Electric dreams become
reality at VW Zwickau
Volkswagen has converted its plant in Zwickau, Germany to exclusively make electric vehicles, starting with the ID.3. Marcus Williams talks to Stefan Mader, manager of logistics planning and control at the plant, about the pioneering logistics strategy helping to turn Zwickau into the biggest EV plant in Europe
More than 6m vehicles have rolled off the lines at Volkswagen’s plant in Zwickau, eastern Germany, since it started production in 1990 but this summer the plant made its last one with a combustion engine – a Golf R Estate with a 2.0-litre petrol engine.
From now on Zwickau will only produce electric vehicles, starting with the ID.3 and, from the last week of August this year, the ID.4 electric SUV (though it will continue to make bodies for the Lamborghini and Bentley luxury brands). EV production will grow to six electric models for three of the VW Group brands (including Audi and Seat) by next year and the carmaker expects output to hit 330,000 units, making it the biggest EV factory in Europe.
Zwickau by numbers
6,049,207 vehicles made since 1990
€1.2 billion investment for EV production
330,000 annual EV output capacity in 2021
45% reduction in C02 per vehicle produced by
2025 (on 2010)
460kg weight of MEB battery
VW Zwickau has transformed into an exlusive EV manufacturing facility, beginning with production of the ID.3
In fact, initial production of the ID.3 started in November 2019. That is when VW began to convert the plant to make cars based on the modular electric drive toolkit (MEB), the platform on which the ID.3 is built and on which future EVs will be based. The conversion of Zwickau is costing €1.2 billion ($1.3 billion), part of a bigger €9 billion figure that VW is ploughing into electric mobility between now and 2023.
The switch to assembly of EVs exclusively means an increase in electronic parts, as does the fact the ID.3 will feature a range of smart technology. That means more hi-tech suppliers alongside the traditional suppliers of complex body construction and componentry, such as Meleghy Automotive, Adient, Grupo Antolin, HBPO, Leoni, Magna, Radsysteme and SAS, to name just a few.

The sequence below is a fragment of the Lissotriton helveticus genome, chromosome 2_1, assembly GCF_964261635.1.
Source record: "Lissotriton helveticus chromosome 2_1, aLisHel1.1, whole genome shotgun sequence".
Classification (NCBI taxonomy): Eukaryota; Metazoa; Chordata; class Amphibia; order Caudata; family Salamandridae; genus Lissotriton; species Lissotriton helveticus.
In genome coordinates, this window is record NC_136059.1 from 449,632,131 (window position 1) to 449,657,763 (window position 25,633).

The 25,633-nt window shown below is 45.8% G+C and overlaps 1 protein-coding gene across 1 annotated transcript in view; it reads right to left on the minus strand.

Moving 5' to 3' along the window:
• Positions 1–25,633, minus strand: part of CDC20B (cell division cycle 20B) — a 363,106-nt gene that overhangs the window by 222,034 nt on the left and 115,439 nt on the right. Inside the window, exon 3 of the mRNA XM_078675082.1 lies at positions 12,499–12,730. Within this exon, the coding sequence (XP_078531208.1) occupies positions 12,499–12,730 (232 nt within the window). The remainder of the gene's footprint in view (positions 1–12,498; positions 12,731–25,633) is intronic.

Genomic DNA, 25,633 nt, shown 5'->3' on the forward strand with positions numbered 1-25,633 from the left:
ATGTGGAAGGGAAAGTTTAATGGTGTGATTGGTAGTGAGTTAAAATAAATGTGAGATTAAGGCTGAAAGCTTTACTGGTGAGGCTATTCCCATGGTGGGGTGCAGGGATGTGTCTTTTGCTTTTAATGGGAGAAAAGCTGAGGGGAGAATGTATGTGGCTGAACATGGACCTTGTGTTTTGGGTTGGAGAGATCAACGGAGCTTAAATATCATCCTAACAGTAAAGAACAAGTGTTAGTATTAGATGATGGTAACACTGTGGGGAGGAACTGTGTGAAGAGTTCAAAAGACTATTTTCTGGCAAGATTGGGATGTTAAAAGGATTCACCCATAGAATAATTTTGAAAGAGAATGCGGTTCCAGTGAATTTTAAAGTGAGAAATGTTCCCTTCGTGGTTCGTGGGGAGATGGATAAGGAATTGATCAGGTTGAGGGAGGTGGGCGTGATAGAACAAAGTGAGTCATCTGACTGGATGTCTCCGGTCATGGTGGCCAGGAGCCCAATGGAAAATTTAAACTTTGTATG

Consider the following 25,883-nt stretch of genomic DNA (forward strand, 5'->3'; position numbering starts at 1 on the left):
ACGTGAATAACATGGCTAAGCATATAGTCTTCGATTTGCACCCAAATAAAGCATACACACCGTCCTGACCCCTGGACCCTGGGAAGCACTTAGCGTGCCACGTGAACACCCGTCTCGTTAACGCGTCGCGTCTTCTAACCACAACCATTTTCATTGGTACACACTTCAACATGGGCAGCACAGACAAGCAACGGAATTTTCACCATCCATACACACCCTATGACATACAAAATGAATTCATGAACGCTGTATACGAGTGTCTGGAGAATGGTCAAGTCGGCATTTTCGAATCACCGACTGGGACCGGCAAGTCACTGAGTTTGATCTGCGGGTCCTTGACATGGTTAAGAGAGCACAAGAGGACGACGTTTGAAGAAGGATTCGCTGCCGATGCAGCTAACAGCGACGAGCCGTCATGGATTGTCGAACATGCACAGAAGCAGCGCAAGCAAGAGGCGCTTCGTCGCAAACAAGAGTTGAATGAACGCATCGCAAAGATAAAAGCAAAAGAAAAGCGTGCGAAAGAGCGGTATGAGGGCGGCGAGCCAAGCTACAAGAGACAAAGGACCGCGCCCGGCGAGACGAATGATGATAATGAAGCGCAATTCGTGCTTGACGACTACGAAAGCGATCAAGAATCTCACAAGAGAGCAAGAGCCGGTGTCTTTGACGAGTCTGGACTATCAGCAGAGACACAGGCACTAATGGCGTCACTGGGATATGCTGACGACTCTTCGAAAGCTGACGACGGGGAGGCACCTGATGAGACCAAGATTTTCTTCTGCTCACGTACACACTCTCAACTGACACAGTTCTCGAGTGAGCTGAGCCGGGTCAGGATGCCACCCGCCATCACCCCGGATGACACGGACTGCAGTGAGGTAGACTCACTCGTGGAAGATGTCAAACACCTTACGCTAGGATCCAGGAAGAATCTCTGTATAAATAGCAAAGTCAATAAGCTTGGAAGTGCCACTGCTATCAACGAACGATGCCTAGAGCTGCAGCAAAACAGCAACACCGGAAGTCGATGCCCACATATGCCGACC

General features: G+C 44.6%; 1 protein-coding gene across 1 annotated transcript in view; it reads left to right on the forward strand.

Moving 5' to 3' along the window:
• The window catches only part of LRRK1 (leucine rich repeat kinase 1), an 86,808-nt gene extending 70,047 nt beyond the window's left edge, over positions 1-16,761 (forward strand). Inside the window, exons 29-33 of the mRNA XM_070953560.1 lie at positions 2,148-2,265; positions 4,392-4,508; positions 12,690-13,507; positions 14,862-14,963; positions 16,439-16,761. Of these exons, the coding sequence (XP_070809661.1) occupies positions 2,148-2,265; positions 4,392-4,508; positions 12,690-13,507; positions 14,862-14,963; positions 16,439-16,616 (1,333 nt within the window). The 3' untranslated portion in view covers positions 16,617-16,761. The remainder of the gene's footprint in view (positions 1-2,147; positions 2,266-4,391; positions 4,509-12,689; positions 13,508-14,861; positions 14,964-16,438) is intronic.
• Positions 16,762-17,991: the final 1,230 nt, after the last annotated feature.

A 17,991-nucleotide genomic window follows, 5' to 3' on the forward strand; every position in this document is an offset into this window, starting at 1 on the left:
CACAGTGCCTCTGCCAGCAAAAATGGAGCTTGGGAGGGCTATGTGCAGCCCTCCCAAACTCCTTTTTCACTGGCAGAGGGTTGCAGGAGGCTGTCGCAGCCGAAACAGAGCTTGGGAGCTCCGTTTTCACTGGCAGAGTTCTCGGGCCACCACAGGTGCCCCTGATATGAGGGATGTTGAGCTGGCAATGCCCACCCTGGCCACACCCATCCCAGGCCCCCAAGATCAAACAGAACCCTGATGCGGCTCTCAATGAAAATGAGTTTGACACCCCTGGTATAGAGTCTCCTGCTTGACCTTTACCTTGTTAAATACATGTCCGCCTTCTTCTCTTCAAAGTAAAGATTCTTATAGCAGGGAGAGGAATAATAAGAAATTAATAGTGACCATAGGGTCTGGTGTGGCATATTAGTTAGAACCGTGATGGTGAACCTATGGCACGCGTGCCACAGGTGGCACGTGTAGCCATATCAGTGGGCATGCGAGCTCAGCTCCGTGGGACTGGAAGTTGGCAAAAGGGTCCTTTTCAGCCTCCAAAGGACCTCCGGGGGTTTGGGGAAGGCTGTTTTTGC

Parts are line fed just-in-time [JIT] on trains following sequenced routes from the parts supermarkets. However, there are some notable innovations in the plant logistics supporting the MEB platform and ID.3 assembly, according to Stefan Mader, manager of logistics planning and control, Volkswagen Zwickau.
The delivery of the lithium-ion battery to the line is being carried out by a fully automated process, starting with the loading of the batteries in the service station at VW Group Components’ plant in Brunswick (Germany), shipping by rail, unloading at Zwickau, then storage, sequencing and lining up via conveyor technology.
“This system is the first of its kind in the automotive industry,” says Mader. “This is combined with the use of fully electric 40-tonne trucks for internal transport within the factory, where Zwickau is also in the vanguard.”
The longitudinal beam used to house the battery cells, controllers and cell balancing in the ID.3’s battery is also being delivered on a short cycle in what Mader describes as a ‘quasi-JIT’ process direct from its local supplier, who is 50km from the plant, removing the need for intermediary handling stages.
The increased localisation of key components more generally has had a positive effect on inventory values, according to Mader, and while the inbound volumes per vehicle have increased, the transport distances have been reduced, with gains for efficiency and environment.
VW Group Components supplying Zwickau
Volkswagen Group Components is supplying numerous parts for the production of VW’s ID.3 EV.
The ID.3’s battery system is being manufactured at Brunswick (Germany) in a new hall built especially for its production. Brunswick will be supplying 500,000 battery systems a year for delivery to Zwickau at full production. Brunswick is also making running gear components and assembling front and rear axles for the ID.3.
The components plant in Kassel, meanwhile, will mainly make electric drives for the modular electric drive toolkit (MEB). The factory will put together the electric drive’s components, including parts from plants in Salzgitter and Hanover, and the Polish plant in Poznań.
Kassel will also manufacture the platform parts of the battery box frames, damper mounts, cross-members and tunnel, which are delivered to Zwickau for assembly to complete the vehicle body. Kassel will also make the ID.3’s dual-clutch gearbox.
VW said the components plant in Salzgitter is becoming specialised in manufacturing rotors and stators, in addition to conventional engine production. In future, up to 2,000 rotors and stators will be produced daily, along with petrol, diesel and compressed natural gas (CNG) drives.